By Simon Denyer, Min Joo Kim and Erin Cunningham,
Tasnim News AFP/Getty Images
TOKYO — Iran denied on Tuesday it had taken a South Korean tanker hostage after the ship was seized by armed guards in Persian Gulf waters, even as it complained that Seoul had frozen $7 billion of its assets.
The U.S. State Department called the ship’s seizure “part of a clear attempt to extort the international community into relieving the pressure of sanctions.”
Tehran rejected that characterization, even as it repeated its demand for Seoul to return money that has been frozen by its banks due to U.S. sanctions. It has said it wants to use some of the money to buy coronavirus vaccines.
“We’ve become used to such allegations . . . but if there is any hostage-taking, it is Korea’s government that is holding $7 billion which belongs to us hostage on baseless grounds,” Iranian government spokesman Ali Rabiei told reporters at a news conference streamed live online.
South Korea summoned Iran’s ambassador on Tuesday to demand Tehran release the Hankuk Chemi tanker and its crew of 20, and it has dispatched a naval destroyer to the region that had been stationed in the Strait of Hormuz on anti-piracy operations.
South Korean Foreign Minister Kang Kyung-wha said on Tuesday she was making diplomatic efforts to secure the release the tanker and had made contact with her counterpart in Tehran.
Seoul is also sending a “working-level” diplomatic delegation to Tehran at the “earliest possible time,” South Korean Foreign Ministry spokesman Choi Young-sam said, while a planned visit by the vice foreign minister will also go ahead on Sunday.
So far, the ministry’s public statements have been muted, with the semiofficial Yonhap news agency reporting only that it had “expressed regret” over the incident to Iranian Ambassador Saeed Badamchi Shabestari.
The Iranian ambassador appeared to play down the incident. He told the Foreign Ministry that the ship had been seized for “technical” reasons linked to environmental pollution and that there was no reason to be concerned about the safety of the sailors, according to spokesman Choi.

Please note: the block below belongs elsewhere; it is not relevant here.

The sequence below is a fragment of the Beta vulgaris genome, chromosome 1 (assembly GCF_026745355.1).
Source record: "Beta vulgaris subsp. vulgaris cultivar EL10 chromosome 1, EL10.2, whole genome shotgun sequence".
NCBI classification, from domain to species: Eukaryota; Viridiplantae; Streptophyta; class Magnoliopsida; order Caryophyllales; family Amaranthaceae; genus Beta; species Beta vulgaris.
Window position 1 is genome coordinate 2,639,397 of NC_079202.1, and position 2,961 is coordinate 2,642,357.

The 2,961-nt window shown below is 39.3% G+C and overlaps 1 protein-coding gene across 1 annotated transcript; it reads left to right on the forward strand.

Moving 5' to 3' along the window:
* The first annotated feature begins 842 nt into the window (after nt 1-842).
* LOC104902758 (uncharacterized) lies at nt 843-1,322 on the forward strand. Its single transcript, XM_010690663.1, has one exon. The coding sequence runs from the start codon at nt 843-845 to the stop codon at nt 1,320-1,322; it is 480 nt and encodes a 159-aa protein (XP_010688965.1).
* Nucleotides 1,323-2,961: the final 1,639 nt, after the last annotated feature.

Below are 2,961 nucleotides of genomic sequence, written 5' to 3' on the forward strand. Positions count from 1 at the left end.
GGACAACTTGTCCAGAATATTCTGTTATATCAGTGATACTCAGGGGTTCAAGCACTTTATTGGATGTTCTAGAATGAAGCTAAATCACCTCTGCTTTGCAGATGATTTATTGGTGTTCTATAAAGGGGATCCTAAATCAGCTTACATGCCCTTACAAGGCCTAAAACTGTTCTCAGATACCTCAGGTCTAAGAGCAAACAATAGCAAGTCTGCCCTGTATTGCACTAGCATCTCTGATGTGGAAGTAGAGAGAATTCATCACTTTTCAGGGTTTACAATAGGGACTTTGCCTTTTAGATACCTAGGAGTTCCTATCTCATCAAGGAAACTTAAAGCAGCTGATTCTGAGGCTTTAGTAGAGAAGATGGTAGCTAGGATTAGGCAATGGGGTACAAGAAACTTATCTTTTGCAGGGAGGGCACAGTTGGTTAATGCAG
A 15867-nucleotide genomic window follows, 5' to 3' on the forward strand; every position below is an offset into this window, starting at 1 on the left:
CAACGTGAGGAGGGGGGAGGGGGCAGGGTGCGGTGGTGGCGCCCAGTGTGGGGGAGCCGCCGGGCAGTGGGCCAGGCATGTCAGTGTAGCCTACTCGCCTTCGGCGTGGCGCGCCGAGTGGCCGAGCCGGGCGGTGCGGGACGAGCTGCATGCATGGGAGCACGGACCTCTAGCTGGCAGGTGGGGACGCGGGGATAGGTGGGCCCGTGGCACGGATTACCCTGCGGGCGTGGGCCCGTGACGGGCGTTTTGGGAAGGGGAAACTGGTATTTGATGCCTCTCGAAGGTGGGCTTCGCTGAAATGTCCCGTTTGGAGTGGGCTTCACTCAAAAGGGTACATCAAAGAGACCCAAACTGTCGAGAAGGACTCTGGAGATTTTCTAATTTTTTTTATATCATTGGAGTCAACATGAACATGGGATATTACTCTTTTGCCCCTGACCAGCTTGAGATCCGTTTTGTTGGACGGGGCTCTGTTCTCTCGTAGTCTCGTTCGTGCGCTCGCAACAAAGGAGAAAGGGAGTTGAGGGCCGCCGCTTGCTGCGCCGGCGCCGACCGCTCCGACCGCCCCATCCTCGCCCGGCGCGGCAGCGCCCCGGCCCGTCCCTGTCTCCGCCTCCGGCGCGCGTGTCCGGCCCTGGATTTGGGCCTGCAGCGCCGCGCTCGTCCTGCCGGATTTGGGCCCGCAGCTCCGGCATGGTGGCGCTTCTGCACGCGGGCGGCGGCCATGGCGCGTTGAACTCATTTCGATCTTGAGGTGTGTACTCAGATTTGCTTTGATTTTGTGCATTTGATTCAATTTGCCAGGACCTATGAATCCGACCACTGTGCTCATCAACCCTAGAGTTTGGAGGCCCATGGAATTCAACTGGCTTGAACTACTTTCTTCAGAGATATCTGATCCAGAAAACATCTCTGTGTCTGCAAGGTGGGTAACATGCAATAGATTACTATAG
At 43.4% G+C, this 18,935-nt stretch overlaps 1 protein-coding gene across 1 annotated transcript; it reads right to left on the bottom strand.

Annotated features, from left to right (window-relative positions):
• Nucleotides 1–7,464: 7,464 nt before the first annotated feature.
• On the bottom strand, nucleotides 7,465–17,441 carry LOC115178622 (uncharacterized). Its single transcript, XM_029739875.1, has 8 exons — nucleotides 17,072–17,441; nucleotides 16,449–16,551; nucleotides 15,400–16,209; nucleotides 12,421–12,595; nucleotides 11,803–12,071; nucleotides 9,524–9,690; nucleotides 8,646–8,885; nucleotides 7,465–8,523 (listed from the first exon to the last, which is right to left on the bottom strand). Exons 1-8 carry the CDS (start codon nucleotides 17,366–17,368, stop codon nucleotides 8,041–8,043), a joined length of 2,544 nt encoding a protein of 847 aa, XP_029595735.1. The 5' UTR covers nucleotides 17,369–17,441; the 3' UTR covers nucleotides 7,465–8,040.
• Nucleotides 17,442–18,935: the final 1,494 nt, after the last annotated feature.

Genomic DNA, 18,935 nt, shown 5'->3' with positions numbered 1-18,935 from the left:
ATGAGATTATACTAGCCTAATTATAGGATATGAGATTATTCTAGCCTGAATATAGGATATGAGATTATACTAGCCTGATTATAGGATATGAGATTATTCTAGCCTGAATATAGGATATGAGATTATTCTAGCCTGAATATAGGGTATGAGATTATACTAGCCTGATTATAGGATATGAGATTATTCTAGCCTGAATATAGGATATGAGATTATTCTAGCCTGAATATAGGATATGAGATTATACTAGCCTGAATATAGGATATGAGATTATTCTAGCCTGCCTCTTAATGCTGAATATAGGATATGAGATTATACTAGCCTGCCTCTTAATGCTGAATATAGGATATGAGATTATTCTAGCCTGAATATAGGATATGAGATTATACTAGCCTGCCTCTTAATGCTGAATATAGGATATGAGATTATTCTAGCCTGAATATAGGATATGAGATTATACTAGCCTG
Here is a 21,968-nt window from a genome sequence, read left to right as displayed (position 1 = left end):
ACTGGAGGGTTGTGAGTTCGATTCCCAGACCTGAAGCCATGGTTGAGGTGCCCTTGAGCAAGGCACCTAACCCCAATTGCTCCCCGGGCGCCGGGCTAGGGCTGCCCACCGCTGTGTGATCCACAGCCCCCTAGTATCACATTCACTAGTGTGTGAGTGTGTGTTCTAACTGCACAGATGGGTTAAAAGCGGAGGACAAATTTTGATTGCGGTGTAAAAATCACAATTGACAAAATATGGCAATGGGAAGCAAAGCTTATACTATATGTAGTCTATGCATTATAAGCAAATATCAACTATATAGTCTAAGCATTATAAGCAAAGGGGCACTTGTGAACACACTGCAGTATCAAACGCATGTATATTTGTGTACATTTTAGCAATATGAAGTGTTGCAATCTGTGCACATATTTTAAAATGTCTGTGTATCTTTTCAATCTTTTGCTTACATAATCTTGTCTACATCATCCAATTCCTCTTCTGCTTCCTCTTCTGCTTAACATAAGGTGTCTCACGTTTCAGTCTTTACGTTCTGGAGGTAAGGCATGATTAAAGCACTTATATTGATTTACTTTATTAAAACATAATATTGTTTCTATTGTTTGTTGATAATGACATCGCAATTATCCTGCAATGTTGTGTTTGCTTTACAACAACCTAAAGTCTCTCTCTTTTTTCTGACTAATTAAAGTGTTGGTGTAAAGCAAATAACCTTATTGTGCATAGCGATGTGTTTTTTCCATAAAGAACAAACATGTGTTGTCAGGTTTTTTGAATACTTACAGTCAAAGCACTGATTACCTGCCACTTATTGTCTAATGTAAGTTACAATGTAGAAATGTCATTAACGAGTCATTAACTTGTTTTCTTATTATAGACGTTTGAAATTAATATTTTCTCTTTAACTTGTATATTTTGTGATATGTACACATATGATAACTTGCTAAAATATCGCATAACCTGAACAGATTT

However, the ship’s Busan-based operator, Taikun Shipping, told the Reuters news agency there was nothing to indicate before the seizure of the vessel that Iranian authorities were probing possible violations of environmental rules.
“If it really was marine pollution, as they say, the coast guard was supposed to approach the ship first,” Taikun’s management director, Lee Chun-hee, said by telephone. “But instead, armed soldiers approached the crew and said they needed to be investigated.”
South Korea’s ruling Democratic Party was more outspoken than the government.
“We urge Iran to release our vessel and the sailors as soon as possible,” said spokesman Huh Young. “Threats against safety and lives of the South Korean people cannot be tolerated.”
Iran’s ambassador to South Korea, Saeed Badamchi Shabestari, arrives at the Foreign Ministry in Seoul on Tuesday after he was summoned over a South Korean oil tanker being seized by Iran.
The head of Iran’s central bank says the country wants to use funds frozen in South Korea to purchase coronavirus vaccines through COVAX, an international program designed to distribute the vaccines.
On Monday, Iran resumed 20 percent uranium enrichment at its sensitive Fordow nuclear facility, state media reported — a major breach from a 2015 nuclear deal struck with world powers and a move that will complicate the incoming Biden administration’s plans to restart nuclear talks.
Iran has stepped up its military activities in the Persian Gulf region in recent years as tensions with the United States and its regional allies have soared.
In the Strait of Hormuz, one of the world’s most important oil choke points, Iranian naval forces have seized or harassed oil tankers and other foreign-flagged vessels.
Tehran has consistently portrayed the moves as defensive or in line with efforts to patrol Iranian waters.
In 2019, Western governments blamed Iran for attacks targeting foreign ships with limpet mines near the Strait of Hormuz.
The explosions took place soon after the United States tightened its economic blockade, banning Iran from selling its oil on the international market.
One of the attacks targeted a Japanese tanker — the Kokuka Courageous — on the same day that Japan’s prime minister, Shinzo Abe, was in Tehran to meet with Iranian Supreme Leader Ali Khamenei.
In another instance, Iran seized a British-flagged tanker, the Stena Impero, just two weeks after one of its vessels was impounded by British Royal Marines off the coast of Gibraltar. The incident set off a weeks-long standoff between Iran and the West before both ships were released.
Kim reported from Seoul and Cunningham from Istanbul.